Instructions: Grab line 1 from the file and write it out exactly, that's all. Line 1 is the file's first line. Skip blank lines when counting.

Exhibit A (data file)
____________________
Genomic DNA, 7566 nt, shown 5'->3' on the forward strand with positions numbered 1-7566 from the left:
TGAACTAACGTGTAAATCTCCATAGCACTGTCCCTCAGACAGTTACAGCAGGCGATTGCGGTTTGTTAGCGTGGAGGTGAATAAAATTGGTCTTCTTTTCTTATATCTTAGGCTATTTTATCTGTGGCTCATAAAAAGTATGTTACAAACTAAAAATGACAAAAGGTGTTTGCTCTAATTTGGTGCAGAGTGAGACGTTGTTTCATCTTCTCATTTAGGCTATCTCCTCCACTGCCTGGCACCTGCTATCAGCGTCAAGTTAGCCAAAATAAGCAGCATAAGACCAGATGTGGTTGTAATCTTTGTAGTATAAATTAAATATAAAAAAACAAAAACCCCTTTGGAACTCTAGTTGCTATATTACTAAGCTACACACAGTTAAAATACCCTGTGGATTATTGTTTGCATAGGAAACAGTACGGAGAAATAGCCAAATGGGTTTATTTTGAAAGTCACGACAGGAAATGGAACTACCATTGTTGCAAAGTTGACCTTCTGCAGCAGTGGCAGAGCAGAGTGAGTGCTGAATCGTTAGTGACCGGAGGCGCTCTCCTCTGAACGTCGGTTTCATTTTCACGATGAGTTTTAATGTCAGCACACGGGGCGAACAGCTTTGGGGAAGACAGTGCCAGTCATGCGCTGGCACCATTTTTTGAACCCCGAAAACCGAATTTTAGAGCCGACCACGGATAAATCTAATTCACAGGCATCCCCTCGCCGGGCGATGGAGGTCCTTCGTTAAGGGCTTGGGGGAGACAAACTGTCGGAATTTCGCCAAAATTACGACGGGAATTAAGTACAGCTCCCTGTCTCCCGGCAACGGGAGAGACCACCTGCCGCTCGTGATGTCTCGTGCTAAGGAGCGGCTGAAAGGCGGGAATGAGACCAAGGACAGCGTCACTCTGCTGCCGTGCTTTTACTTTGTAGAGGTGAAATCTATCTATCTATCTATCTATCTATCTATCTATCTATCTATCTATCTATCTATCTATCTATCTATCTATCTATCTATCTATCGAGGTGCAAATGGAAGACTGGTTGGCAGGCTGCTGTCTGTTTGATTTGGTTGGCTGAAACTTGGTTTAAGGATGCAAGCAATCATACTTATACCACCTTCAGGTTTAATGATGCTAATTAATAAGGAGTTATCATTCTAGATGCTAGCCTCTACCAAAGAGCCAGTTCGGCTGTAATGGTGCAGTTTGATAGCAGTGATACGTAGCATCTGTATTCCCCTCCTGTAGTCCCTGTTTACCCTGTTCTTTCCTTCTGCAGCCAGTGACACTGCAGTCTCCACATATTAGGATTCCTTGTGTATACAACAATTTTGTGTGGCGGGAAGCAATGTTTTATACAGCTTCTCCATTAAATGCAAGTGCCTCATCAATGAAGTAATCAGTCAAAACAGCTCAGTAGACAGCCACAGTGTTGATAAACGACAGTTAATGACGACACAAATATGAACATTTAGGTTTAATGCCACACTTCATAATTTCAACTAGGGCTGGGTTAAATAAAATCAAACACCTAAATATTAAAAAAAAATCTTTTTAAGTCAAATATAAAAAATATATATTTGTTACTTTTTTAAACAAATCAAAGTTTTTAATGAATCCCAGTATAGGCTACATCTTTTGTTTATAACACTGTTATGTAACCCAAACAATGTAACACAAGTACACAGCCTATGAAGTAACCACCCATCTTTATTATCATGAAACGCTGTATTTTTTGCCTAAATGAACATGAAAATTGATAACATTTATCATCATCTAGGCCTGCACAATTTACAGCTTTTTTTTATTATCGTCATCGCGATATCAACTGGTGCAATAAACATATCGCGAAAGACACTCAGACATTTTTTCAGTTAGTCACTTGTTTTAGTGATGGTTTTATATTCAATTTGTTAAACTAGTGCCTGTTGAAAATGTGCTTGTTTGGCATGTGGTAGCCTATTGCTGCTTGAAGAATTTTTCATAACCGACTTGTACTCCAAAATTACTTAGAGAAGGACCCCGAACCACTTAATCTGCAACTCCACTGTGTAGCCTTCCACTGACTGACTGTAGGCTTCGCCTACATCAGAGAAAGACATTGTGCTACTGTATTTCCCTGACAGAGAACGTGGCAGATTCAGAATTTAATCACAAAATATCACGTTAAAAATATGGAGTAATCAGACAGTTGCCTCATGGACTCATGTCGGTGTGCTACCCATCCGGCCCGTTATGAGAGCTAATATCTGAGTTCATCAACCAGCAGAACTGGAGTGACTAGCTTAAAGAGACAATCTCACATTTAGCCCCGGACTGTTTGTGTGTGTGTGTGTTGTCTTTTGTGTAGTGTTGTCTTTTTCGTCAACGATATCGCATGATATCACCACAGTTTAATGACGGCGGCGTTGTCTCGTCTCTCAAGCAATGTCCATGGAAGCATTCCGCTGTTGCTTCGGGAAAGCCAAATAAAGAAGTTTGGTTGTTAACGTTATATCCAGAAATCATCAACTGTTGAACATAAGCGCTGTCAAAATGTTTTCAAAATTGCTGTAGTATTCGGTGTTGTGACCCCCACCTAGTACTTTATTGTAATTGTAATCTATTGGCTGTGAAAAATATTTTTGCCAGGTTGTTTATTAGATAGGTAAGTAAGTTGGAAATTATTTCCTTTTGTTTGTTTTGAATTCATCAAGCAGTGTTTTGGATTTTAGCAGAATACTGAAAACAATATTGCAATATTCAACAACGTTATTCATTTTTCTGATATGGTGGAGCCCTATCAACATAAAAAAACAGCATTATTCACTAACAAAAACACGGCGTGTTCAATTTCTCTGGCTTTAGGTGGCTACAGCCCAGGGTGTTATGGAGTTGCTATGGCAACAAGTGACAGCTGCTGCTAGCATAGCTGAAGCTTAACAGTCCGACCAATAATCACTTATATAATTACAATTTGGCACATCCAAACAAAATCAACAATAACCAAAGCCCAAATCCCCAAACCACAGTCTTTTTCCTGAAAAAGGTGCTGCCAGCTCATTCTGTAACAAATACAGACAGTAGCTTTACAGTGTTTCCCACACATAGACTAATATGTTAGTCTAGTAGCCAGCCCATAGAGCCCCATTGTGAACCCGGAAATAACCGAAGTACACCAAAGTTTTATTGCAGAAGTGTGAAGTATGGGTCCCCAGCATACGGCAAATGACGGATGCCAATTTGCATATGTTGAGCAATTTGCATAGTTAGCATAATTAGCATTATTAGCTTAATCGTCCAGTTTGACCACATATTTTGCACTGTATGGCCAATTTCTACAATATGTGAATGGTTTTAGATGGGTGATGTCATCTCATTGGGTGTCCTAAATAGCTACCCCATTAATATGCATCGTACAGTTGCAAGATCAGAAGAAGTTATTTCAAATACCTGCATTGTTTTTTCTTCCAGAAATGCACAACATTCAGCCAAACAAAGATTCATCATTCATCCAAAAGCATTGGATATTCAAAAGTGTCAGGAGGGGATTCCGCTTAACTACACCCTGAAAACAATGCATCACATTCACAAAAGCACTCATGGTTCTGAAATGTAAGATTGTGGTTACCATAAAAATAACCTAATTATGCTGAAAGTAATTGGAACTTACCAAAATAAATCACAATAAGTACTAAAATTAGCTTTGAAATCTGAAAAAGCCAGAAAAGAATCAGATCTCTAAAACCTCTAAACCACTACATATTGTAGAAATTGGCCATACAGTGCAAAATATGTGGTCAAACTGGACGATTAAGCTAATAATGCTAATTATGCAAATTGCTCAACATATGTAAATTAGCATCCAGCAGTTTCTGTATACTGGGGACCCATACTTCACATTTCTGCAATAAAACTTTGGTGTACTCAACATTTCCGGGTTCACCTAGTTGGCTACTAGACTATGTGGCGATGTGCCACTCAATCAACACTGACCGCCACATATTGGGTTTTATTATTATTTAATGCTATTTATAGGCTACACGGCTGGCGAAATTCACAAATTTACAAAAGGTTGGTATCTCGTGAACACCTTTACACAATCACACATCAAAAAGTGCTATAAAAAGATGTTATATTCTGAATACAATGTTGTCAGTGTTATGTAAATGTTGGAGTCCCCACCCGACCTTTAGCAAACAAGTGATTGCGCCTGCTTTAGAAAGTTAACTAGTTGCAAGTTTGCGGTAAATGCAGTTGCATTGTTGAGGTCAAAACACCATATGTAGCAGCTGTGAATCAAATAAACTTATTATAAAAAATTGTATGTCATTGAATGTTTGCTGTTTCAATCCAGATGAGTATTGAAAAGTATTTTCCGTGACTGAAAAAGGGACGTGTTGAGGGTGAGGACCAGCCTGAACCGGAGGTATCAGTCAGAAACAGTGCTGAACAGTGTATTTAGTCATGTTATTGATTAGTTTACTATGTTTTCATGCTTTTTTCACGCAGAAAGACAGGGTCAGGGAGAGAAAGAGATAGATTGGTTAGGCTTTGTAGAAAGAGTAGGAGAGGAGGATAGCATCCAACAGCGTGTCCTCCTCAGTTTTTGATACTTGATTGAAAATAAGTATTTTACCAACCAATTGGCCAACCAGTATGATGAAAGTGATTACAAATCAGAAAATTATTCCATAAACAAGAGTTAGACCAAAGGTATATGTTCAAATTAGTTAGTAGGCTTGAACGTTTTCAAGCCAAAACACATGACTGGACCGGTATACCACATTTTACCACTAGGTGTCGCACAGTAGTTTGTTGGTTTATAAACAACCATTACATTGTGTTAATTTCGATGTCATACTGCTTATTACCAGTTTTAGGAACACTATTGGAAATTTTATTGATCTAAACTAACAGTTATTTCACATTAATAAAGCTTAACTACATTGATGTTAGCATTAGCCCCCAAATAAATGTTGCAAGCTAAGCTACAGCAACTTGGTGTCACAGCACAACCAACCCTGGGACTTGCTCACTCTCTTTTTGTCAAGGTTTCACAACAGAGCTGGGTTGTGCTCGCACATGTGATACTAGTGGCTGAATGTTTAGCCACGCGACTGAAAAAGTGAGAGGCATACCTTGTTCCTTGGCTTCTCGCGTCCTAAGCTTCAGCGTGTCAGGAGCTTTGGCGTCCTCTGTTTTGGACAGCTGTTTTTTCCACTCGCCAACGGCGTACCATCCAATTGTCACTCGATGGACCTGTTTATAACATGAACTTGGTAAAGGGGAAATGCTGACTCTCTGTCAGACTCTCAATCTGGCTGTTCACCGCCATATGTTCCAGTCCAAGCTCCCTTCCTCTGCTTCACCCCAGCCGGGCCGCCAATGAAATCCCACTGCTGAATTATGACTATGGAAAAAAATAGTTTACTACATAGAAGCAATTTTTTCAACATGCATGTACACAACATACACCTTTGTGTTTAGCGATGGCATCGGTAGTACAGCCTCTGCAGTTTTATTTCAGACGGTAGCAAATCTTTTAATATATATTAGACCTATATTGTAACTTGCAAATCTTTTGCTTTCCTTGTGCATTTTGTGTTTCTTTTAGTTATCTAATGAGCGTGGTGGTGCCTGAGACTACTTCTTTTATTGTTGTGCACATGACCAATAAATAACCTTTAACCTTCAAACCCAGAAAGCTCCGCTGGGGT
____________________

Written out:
Genomic DNA, 7566 nt, shown 5'->3' on the forward strand with positions numbered 1-7566 from the left: